Wanted: Ethane cracker
The natural gas industry will take center stage in Charleston this week for the second annual “Marcellus 2 Manufacturing” conference at the Charleston Civic Center.
Scheduled conference speakers include West Virginia Secretary of Commerce Keith Burdette, American Chemistry Council Chief Executive Officer Cal Dooley, Executive Vice President of the American Petroleum Institute Marty Durbin, as well as numerous natural gas and oil industry leaders including Appalachian Resins Chief Executive Officer James Cutler. The conference is set for Wednesday and Thursday.
Appalachian Resins reportedly is planning a plastics plant/ethane cracker in Marshall County. The project, if constructed, could bring 125 permanent chemical jobs to the area.
Joe Eddy serves as chairman of the West Virginia Manufacturers Association, which is the chief sponsor of the M2M conference.
He also is president and chief executive officer of Eagle Manufacturing in Wellsburg.
“It is my opinion that we have a better chance to have a smaller, regional ethane cracker built in West Virginia than Pennsylvania has of getting that Shell cracker,” said Eddy. “We are not talking about a multibillion-dollar platform. We feel confident we can get something that will allow us to keep the value of the ethane local.”
Global oil giant Shell announced plans last year to construct its ethane cracker at a site in Monaca, Pa. The company has yet to acquire the needed land for the facility.
Registration for the Charleston conference begins at 8 a.m. Wednesday and Thursday. The event is free for general attendance. There are more than 400 exhibitors signed up for the gathering.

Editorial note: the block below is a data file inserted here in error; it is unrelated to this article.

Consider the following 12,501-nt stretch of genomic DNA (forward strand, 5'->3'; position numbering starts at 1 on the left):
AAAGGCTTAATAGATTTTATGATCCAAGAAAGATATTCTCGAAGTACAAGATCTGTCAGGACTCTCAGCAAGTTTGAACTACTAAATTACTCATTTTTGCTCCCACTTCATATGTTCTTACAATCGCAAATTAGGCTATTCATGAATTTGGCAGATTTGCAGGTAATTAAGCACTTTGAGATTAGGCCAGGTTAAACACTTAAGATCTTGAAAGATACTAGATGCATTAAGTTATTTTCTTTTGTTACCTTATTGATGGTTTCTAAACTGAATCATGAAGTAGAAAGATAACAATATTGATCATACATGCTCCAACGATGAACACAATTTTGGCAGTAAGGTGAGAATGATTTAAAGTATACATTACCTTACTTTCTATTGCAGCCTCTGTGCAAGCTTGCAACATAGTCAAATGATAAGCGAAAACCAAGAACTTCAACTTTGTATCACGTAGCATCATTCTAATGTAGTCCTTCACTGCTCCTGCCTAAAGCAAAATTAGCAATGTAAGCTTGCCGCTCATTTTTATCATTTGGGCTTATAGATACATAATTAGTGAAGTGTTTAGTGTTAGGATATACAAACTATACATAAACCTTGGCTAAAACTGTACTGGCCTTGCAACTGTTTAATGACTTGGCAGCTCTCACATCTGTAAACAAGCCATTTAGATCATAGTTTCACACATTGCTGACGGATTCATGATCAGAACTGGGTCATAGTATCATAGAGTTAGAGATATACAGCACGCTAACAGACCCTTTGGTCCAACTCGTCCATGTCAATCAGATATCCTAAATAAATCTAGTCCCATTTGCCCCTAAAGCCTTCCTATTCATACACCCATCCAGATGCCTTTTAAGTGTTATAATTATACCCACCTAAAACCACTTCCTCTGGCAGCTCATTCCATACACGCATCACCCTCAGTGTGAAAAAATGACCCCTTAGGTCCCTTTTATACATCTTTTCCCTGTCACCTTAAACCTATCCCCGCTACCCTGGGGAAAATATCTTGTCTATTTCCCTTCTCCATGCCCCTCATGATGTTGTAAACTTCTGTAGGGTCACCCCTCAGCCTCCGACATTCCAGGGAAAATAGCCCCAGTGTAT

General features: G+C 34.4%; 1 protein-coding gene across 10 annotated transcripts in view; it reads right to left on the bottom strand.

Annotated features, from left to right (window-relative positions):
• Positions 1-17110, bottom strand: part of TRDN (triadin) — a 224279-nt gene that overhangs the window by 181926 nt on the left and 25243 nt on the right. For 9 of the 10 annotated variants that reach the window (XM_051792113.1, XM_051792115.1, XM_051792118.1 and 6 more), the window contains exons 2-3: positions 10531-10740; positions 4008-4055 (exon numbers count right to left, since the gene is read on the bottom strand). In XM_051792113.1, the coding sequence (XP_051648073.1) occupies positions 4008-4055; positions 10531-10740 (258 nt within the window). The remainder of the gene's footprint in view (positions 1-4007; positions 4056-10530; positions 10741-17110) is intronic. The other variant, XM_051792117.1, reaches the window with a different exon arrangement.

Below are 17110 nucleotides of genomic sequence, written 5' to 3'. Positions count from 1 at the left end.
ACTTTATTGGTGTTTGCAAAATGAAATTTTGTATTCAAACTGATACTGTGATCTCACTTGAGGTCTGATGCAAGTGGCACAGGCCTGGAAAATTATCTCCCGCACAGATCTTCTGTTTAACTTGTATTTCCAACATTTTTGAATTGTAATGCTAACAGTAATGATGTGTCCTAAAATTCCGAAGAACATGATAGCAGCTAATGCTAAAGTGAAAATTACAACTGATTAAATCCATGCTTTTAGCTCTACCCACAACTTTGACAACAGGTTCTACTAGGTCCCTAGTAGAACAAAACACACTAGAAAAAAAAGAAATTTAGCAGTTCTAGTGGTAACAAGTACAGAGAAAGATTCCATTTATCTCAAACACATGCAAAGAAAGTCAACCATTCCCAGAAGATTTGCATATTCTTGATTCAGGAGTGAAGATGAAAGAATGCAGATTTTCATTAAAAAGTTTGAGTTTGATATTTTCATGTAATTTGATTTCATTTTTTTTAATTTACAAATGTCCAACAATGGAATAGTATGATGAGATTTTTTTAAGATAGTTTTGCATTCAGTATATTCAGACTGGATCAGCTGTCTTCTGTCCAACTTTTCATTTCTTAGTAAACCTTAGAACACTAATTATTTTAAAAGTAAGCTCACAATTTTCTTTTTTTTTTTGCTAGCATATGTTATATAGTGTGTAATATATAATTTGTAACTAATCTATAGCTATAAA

The liquids-rich natural gas being extracted from the Marcellus and Utica shale formations in northern West Virginia and eastern Ohio makes the Upper Ohio Valley a prime location for an ethane cracker, according to industry officials. In addition to ethane, other natural gas liquids found in the Marcellus and Utica shale include propane, butane and pentane.
All of these elements must be stripped away from the dry methane natural gas at processing plants so the methane can be sold by utility companies. Because there is no ethane cracker in the Utica and Marcellus regions, some companies are now shipping the product for cracking at facilities in Canada or along the Gulf Coast. Others are simply burning it off via flaring.
Eddy said most of what would come out of the ethane cracker would be ethylene, the basis for the plastics industry.
This ethylene would then need to go to another plant that would further process it before this product could go to plastic companies.
This means that new plants and jobs would be created all along the way. He said the process could call for the following:
“All of this can happen here if we get this cracker,” said Eddy.
If built in Marshall County, the ethane cracker would likely be somewhere along the Ohio River, as the petrochemical plant would then have easy access to the river, the CSX railroad lines and state Route 2, as well as the steady supply of ethane coming from local Marcellus and Utica shale natural gas operations.
“The newfound abundance of natural gas in the Marcellus Shale is reinvigorating manufacturing. Significant progress has been made over the past year, and we now want to take it to the next level,” Eddy added.